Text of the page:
And if you use your imagination, you can certainly envision what people might say if a company like Ford (F) were introducing the first gasoline-powered car in a world that had previously relied on electrics. Critics would warn, “It’s a rolling bomb. One crash and all that gasoline will ignite and burn up the driver and all the passengers!”
Somehow, we all live with this risk. Conclusion: the fact that the battery in a Tesla can be drained to zero is not a major problem.
Another Internet post, sent by a reader, notes that Tesla “sold more than 4,750 cars in the first quarter … There is no economy of scale at that level, which is what eventually will doom the company … global electric car sales have faltered, buried by clean diesel, falling gas prices and a clear preference among buyers of hybrids for the Toyota Prius, and much higher end equivalents, such as the Porsche Panamera S Hybrid. The Porsche sells for $96,000 or better and is, by many measures, a better sports car than Tesla makes.”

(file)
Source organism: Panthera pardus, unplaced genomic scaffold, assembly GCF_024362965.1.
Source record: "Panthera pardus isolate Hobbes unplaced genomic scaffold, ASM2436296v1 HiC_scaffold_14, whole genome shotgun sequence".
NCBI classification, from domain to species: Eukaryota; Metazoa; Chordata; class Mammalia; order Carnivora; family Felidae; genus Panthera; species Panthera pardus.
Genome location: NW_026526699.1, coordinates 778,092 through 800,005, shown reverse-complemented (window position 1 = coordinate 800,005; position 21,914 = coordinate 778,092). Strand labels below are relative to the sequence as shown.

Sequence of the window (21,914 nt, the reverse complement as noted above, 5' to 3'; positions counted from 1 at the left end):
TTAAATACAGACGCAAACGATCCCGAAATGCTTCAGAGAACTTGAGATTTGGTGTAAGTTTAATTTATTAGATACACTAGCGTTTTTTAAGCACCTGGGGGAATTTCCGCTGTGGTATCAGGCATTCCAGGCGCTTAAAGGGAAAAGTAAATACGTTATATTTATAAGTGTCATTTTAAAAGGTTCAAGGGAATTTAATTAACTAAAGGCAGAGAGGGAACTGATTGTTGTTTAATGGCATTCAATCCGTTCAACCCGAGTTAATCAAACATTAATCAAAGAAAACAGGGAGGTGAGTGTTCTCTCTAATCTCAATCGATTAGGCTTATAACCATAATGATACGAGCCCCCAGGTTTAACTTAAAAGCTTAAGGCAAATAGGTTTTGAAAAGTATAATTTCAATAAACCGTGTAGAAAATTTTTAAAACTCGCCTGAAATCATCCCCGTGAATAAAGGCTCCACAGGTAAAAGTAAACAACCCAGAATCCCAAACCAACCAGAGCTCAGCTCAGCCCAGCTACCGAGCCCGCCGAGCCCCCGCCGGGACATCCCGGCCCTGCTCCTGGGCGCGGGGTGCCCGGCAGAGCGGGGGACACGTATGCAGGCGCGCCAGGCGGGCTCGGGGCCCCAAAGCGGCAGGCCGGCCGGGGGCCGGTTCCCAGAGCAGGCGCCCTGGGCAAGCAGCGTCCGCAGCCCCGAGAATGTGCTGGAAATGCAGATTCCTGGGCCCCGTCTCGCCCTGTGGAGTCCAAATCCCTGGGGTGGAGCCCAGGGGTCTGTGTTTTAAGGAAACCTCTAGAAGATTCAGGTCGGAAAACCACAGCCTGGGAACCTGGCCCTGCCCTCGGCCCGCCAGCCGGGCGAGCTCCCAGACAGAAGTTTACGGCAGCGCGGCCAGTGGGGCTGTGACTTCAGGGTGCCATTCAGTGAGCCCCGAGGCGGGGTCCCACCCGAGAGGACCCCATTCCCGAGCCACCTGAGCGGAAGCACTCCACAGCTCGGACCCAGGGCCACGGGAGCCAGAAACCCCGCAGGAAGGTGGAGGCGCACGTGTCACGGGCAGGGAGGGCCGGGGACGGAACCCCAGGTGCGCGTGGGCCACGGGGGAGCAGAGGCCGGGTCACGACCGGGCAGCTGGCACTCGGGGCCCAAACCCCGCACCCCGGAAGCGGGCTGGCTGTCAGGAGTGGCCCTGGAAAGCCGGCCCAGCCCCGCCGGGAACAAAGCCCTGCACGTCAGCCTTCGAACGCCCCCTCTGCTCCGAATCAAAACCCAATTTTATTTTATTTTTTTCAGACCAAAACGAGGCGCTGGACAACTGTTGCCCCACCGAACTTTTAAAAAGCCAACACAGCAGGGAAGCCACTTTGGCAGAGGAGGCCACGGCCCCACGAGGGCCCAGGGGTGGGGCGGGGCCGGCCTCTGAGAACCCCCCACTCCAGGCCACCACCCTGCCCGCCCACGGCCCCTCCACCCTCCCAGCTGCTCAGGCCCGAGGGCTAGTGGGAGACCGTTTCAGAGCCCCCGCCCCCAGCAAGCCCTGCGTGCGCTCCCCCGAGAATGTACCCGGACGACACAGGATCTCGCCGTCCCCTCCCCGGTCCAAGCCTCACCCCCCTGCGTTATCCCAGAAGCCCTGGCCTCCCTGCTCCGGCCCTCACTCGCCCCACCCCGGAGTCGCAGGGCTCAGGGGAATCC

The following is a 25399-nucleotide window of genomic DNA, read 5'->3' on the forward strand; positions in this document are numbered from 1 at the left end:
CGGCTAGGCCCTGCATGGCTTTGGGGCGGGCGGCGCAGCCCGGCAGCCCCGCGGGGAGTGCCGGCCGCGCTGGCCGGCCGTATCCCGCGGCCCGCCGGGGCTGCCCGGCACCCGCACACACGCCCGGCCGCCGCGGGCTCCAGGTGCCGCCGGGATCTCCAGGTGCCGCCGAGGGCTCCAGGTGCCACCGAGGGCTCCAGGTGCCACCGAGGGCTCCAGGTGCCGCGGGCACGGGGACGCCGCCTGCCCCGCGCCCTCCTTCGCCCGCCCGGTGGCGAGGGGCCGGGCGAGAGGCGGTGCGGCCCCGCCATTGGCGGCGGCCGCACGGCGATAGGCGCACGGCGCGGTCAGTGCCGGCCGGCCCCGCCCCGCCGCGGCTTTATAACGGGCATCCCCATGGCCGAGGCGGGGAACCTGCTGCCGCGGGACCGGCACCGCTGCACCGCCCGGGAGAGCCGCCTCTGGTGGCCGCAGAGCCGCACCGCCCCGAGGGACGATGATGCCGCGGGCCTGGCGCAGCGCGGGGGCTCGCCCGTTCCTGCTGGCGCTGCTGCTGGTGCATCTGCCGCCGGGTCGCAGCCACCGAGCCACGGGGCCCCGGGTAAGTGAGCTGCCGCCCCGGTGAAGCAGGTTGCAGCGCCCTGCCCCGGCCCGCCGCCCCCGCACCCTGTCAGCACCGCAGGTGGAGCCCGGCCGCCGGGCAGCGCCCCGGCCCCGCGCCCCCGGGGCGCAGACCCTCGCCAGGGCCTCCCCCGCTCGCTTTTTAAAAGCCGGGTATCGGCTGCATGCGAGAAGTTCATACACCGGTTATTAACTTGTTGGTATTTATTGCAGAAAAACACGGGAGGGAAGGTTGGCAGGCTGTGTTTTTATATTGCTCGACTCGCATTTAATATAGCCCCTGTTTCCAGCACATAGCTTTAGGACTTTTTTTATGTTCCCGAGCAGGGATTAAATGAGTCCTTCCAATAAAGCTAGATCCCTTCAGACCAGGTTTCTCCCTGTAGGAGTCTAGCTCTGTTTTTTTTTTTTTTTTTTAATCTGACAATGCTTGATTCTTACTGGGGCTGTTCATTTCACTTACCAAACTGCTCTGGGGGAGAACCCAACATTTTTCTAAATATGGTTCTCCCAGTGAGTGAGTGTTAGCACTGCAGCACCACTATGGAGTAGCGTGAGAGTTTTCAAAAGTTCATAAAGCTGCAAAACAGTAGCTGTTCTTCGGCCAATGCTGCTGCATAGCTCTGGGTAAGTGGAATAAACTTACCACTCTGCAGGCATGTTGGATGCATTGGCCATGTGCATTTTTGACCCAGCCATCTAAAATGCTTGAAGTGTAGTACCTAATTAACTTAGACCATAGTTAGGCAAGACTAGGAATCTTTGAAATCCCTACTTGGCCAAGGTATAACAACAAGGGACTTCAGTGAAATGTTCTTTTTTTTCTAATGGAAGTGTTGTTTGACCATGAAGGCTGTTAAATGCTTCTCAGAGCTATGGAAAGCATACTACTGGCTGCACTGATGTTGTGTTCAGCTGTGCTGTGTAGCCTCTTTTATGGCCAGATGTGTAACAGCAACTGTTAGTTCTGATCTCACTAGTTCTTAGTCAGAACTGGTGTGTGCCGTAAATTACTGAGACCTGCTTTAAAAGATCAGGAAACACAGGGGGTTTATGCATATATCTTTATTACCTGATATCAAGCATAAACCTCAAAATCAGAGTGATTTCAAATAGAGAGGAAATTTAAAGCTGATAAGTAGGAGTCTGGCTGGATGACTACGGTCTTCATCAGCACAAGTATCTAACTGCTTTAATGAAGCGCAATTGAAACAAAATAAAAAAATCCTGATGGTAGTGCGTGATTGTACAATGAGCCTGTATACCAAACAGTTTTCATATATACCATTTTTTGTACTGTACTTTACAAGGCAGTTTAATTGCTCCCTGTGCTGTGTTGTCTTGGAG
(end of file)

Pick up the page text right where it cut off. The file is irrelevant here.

The first part of this post ignores the fact that the company is growing production rates. What kind of analysis is that?
The second part is just plain wrong, as sales of all alternative-power vehicles continue to grow. The chart below, admittedly, looks more than two years into the future, and is almost certainly imprecise about that. But the trend is clear.
And the third part of the post ignores the fact that the Tesla Model S was named “2013 Car of the Year” by both Motor Trend and Automobile Magazine. I’d say that’s a whopping omission.